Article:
Private property anarchists like Bruce Benson have cited this research as proof that law originated in anarchy as customary law voluntarily accepted by all the individuals of a society who saw the benefits of peaceful cooperation.  Only much later in human history did law appear as authoritarian law imposed from above by some coercive governmental authority (such as a king, a legislature, or a supreme court).  The same kinds of customary legal systems found in primitive societies can be found in more complex societies, such as medieval Iceland, Anglo-Saxon England, medieval Europe, the American West of the 1800s, and even in modern commercial societies today (Benson 1990, 2007).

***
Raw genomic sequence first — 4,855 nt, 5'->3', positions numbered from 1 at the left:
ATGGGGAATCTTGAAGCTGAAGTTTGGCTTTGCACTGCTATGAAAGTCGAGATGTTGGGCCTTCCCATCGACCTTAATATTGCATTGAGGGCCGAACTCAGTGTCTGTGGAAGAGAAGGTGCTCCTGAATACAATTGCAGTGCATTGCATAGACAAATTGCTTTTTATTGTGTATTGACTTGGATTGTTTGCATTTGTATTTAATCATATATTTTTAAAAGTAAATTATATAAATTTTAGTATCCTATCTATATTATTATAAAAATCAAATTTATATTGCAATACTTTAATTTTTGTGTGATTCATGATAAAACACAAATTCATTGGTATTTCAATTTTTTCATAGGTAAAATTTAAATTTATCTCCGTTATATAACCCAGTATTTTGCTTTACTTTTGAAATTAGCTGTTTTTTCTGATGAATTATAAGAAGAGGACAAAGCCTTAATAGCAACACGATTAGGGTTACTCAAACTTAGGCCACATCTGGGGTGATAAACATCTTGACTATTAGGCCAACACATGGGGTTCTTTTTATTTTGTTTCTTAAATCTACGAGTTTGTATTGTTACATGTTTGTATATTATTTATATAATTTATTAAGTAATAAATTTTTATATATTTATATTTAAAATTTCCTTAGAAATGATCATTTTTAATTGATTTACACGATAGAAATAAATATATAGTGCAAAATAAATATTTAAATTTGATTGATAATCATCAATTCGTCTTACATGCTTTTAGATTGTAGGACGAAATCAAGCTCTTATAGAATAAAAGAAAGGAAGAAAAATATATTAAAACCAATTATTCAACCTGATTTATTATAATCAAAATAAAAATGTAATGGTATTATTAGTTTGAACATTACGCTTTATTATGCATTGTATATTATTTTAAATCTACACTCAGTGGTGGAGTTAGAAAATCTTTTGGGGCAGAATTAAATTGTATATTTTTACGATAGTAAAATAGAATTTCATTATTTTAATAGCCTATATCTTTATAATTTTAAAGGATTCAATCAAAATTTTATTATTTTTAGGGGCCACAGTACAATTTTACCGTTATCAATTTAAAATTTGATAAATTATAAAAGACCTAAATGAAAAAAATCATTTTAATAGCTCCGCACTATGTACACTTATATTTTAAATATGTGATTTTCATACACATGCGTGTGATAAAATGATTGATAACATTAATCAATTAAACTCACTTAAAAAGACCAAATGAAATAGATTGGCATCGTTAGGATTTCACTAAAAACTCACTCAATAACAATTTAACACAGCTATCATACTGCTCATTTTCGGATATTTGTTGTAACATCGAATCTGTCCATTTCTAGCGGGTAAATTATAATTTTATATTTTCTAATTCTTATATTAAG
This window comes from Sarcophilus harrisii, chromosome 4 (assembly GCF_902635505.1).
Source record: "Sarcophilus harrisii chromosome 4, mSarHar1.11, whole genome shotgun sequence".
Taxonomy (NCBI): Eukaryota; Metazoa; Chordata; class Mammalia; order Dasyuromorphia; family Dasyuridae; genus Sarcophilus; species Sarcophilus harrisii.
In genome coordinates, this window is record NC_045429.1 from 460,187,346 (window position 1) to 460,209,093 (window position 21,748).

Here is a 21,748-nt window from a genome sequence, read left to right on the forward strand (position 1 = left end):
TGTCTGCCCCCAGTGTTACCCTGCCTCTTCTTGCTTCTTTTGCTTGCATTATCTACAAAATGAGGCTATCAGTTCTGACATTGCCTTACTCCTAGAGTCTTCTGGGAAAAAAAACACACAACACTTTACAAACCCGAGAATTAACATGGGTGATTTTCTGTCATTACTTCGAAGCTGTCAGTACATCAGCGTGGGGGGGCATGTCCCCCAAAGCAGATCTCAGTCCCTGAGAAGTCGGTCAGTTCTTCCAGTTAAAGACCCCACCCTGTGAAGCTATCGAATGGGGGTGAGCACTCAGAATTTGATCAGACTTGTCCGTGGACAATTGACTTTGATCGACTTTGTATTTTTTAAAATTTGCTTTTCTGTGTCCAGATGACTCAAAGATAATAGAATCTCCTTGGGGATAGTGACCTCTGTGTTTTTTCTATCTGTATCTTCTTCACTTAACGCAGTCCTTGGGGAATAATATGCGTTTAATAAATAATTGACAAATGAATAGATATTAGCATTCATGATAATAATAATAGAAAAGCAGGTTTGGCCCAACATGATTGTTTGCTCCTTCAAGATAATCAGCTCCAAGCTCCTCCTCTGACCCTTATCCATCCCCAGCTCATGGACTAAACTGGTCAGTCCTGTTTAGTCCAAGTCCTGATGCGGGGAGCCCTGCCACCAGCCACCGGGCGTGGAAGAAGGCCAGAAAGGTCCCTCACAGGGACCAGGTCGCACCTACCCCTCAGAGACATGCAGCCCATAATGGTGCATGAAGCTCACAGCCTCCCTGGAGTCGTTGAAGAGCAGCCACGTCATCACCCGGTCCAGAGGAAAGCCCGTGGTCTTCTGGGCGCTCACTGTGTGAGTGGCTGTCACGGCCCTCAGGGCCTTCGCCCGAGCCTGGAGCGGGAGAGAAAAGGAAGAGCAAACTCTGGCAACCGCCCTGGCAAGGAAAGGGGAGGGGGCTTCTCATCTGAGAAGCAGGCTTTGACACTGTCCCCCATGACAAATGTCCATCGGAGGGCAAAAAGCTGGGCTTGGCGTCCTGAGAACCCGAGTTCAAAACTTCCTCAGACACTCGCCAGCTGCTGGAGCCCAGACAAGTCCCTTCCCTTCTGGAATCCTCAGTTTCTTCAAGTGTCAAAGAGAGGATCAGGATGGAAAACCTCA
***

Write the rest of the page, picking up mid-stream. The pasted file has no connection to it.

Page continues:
David Friedman has pointed to medieval Iceland during the period of the "Free Commonwealth" (930-1262) as one of the best examples of civilized anarchy (Friedman 2007).   In the second half of the ninth century, King Harald Fairhair unified Norway under his rule.  Some of his people fled his rule and found their way to Iceland, where they established a social system based on Norwegian traditions, but without a king or any centralized executive authority.  The only centralized authority in Iceland was an assembly of local chieftains who represented their assemblymen.  Every assemblyman was attached to a chieftain to whom he paid a fee. The chieftaincy was private property that could be bought and sold.  The assemblymen could change their allegiance without changing their residence, so the chieftaincies were not based on territory.  This freedom of assemblymen to move from one chieftaincy to another (along with their fees) created a free competition between chieftains so that chieftains had an incentive to serve their assemblymen.  The legal system worked largely through private enforcement based on arbitration.  Victims initiated prosecution of offenders.   Victims (or their survivors) could agree to a settlement with offenders.  Or cases could be settled by arbitration.  If offenders were convicted in court, the judgment would be a fine to be paid by the defendant to the plaintiff.  If a convicted defendant refused to pay the fine, he could be declared an outlaw, and anyone was free to kill him.